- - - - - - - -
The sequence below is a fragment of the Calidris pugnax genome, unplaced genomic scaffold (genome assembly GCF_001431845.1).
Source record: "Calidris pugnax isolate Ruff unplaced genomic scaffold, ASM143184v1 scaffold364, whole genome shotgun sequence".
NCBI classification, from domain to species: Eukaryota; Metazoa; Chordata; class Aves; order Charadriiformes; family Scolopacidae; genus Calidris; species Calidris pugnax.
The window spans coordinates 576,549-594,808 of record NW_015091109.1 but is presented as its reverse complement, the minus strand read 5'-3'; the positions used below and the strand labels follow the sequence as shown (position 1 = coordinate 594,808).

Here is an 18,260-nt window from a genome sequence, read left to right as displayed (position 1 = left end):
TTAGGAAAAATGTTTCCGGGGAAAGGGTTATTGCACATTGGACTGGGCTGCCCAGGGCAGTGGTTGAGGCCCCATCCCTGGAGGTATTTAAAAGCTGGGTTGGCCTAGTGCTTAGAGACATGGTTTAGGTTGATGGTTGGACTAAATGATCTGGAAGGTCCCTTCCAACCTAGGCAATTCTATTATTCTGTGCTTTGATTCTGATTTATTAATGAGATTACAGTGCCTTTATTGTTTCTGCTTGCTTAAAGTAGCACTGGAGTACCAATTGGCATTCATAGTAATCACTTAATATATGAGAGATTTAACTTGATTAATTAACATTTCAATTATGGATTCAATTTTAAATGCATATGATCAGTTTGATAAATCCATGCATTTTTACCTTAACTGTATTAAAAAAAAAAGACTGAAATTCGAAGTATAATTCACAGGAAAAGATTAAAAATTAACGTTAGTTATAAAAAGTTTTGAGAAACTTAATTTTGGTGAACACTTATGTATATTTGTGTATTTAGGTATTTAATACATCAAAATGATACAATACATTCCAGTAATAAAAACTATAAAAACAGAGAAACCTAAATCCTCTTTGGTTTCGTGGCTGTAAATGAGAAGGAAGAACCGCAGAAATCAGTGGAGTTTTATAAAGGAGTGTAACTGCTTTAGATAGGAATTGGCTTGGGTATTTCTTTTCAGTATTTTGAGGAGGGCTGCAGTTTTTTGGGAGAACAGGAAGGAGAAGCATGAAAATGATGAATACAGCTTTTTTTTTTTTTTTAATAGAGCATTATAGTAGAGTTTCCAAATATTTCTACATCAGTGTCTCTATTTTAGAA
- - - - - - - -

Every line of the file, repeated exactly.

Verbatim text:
The sequence below is a fragment of the Calidris pugnax genome, unplaced genomic scaffold (genome assembly GCF_001431845.1).
Source record: "Calidris pugnax isolate Ruff unplaced genomic scaffold, ASM143184v1 scaffold364, whole genome shotgun sequence".
NCBI classification, from domain to species: Eukaryota; Metazoa; Chordata; class Aves; order Charadriiformes; family Scolopacidae; genus Calidris; species Calidris pugnax.
The window spans coordinates 576,549-594,808 of record NW_015091109.1 but is presented as its reverse complement, the minus strand read 5'-3'; the positions used below and the strand labels follow the sequence as shown (position 1 = coordinate 594,808).

Here is an 18,260-nt window from a genome sequence, read left to right as displayed (position 1 = left end):
TTAGGAAAAATGTTTCCGGGGAAAGGGTTATTGCACATTGGACTGGGCTGCCCAGGGCAGTGGTTGAGGCCCCATCCCTGGAGGTATTTAAAAGCTGGGTTGGCCTAGTGCTTAGAGACATGGTTTAGGTTGATGGTTGGACTAAATGATCTGGAAGGTCCCTTCCAACCTAGGCAATTCTATTATTCTGTGCTTTGATTCTGATTTATTAATGAGATTACAGTGCCTTTATTGTTTCTGCTTGCTTAAAGTAGCACTGGAGTACCAATTGGCATTCATAGTAATCACTTAATATATGAGAGATTTAACTTGATTAATTAACATTTCAATTATGGATTCAATTTTAAATGCATATGATCAGTTTGATAAATCCATGCATTTTTACCTTAACTGTATTAAAAAAAAAAGACTGAAATTCGAAGTATAATTCACAGGAAAAGATTAAAAATTAACGTTAGTTATAAAAAGTTTTGAGAAACTTAATTTTGGTGAACACTTATGTATATTTGTGTATTTAGGTATTTAATACATCAAAATGATACAATACATTCCAGTAATAAAAACTATAAAAACAGAGAAACCTAAATCCTCTTTGGTTTCGTGGCTGTAAATGAGAAGGAAGAACCGCAGAAATCAGTGGAGTTTTATAAAGGAGTGTAACTGCTTTAGATAGGAATTGGCTTGGGTATTTCTTTTCAGTATTTTGAGGAGGGCTGCAGTTTTTTGGGAGAACAGGAAGGAGAAGCATGAAAATGATGAATACAGCTTTTTTTTTTTTTTTAATAGAGCATTATAGTAGAGTTTCCAAATATTTCTACATCAGTGTCTCTATTTTAGAA